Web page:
Oneonthera flava

Plant profile: Night Blooming Primrose

Night blooming primrose (latin: Oenothera flava) is a really fun plant to have in your garden, as the flowers open right before your eyes! Individual flowers open at different rates of speed, taking anywhere from 30 seconds to a few minutes (and then there’s the odd one that gets stuck and doesn’t open at all.) And all the action takes place at dusk.


In our house we’ve nicknamed our Oenothera “the entertainment plant” as we will sometimes go out to the garden after dinner just to sit and watch it bloom.


The blooms only last one night, usually shrivelling and fading to an orangey pink by noon the following day.

The leaves are shaped a lot like dandelion leaves. For that reason, I’m always worried about accidentally “weeding” it every spring, when it’s still small!

I did a stop-motion video of a few of our flowers blooming. Take a look:


I’ve read that this night blooming primrose is sometimes called Nine-O-Clock (because it blooms at dusk) or stemless primrose (because the flowers come right from the base of the plant, not off of a central stem). There are several varieties of night blooming primrose, some of which are taller than this one, and others that grow more like a creeper but have bigger flowers. I’ve had a couple of the other varieties but have never seen any of the others open this fast.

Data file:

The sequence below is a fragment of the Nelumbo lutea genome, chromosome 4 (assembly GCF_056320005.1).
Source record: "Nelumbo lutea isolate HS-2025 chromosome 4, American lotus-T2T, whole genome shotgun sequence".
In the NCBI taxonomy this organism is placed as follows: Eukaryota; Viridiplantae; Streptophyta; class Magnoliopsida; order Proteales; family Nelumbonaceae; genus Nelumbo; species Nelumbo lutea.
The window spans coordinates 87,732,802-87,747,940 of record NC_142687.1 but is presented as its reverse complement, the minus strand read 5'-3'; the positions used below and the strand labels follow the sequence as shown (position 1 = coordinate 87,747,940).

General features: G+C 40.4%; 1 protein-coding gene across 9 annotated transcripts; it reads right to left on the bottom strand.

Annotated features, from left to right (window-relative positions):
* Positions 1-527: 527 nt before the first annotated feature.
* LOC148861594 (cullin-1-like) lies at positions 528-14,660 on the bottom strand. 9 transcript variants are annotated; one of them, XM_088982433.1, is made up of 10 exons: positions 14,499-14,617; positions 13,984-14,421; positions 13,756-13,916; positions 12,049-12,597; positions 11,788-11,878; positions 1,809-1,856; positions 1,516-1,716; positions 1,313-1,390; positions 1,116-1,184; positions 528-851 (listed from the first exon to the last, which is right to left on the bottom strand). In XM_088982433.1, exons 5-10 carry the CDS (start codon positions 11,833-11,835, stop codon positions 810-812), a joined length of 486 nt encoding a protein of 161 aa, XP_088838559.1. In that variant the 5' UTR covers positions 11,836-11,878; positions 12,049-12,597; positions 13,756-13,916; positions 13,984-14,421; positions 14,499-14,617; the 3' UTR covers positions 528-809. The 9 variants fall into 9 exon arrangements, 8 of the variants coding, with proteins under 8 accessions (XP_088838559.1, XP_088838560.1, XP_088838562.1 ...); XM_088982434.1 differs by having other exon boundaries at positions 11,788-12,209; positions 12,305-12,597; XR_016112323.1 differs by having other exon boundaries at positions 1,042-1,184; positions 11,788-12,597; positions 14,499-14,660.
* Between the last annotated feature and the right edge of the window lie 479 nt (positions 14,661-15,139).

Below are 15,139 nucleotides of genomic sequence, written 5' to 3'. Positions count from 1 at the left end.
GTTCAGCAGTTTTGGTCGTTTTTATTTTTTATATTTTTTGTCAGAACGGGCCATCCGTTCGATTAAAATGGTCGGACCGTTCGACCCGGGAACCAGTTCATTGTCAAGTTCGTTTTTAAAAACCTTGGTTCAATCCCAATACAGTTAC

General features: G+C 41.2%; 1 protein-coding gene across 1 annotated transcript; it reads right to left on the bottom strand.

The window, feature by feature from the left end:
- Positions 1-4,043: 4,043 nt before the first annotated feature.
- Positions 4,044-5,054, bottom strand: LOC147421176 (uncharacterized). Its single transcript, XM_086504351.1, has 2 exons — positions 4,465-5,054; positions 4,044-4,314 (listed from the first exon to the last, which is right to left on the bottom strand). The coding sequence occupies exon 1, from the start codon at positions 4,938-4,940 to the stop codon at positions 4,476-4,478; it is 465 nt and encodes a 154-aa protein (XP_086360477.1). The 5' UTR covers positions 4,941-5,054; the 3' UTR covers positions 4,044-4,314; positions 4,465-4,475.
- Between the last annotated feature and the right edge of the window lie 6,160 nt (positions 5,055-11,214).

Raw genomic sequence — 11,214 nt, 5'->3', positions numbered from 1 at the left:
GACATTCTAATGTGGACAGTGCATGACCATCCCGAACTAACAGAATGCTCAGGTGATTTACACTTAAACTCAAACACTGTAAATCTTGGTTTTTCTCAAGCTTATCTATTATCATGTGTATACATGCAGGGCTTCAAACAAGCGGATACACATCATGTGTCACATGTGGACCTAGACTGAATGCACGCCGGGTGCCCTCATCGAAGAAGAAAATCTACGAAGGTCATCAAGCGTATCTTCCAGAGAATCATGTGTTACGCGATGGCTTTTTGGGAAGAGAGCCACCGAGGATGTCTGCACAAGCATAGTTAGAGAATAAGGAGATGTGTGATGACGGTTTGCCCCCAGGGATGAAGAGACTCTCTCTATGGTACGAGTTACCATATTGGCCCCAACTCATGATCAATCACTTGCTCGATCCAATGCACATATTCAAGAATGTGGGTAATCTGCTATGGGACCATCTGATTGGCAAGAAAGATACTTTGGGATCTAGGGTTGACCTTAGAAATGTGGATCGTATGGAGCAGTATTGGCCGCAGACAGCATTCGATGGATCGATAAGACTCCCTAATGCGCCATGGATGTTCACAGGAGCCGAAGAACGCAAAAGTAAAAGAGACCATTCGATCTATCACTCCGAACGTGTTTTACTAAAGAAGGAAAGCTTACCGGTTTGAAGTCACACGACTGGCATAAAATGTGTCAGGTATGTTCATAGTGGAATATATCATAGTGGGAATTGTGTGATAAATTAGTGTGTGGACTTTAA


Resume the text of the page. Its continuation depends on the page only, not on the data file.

It’s a perennial plant in my area, and is listed as growing in zones 5 to 8. It likes full sun, but other than that, doesn’t seem too fussy.



I’ve also heard (don’t know if it’s true) that in Australia people place bets on which bloom in a patch will open, and how fast!

Have you ever grown this plant? What do you think about it? Please leave a note in the comments section below.


  1. Esther Allen on May 4, 2018 at 10:52 pm

    My mom had these in her garden and after dinner we would sit on the patio and watch the “moon flowers” open. I would love to find starters for my own garden…..

    • Jennifer on May 6, 2018 at 8:57 am

      “Moon flowers” is a great name for them! I’ve heard that it can be challenging to find plants. I believe that Lost Horizons nursery in Acton, Ontario sells them, but I don’t believe they offer mail order services.

  2. Esther Allen on May 6, 2018 at 9:38 am

    Thanks for the lead, I’m on a mission and hope to find a source. I also heard of a mail order business here in Michigan where I live. Hope to check it out this week.

  3. Nate on May 27, 2018 at 6:08 pm

    I, too am searching for a source for getting this plant. My family had them growing up, but they vanished from lack of cultivation in the North Carolina sun. If anyone finds a source, please post! Alternately, i would pay anyone who has a stand of these to ship some my way!

  4. Sandy W on June 21, 2018 at 10:03 pm

    I have these growing around my pond they have started to multiply now after having two of them for a few years, A friend of mine had them and she gave me two plants.

  5. Paul Miller on July 1, 2018 at 12:58 pm

    I received a packet of seeds from a friend. This variety is a bit taller (3 feet) but otherwise the same.

  6. Esther Allen on July 1, 2018 at 4:46 pm

    I thought I had a source for these plants but unfortunately it is no longer a viable option. So I’m back on the hunt…

  7. Kathy H on July 9, 2018 at 9:22 am

    We had them around our pond for years and I put a couple of them in pots to take with us when we moved this spring and haven’t put them in the ground yet. It’s been 3 months and they are doing really well in the pots.

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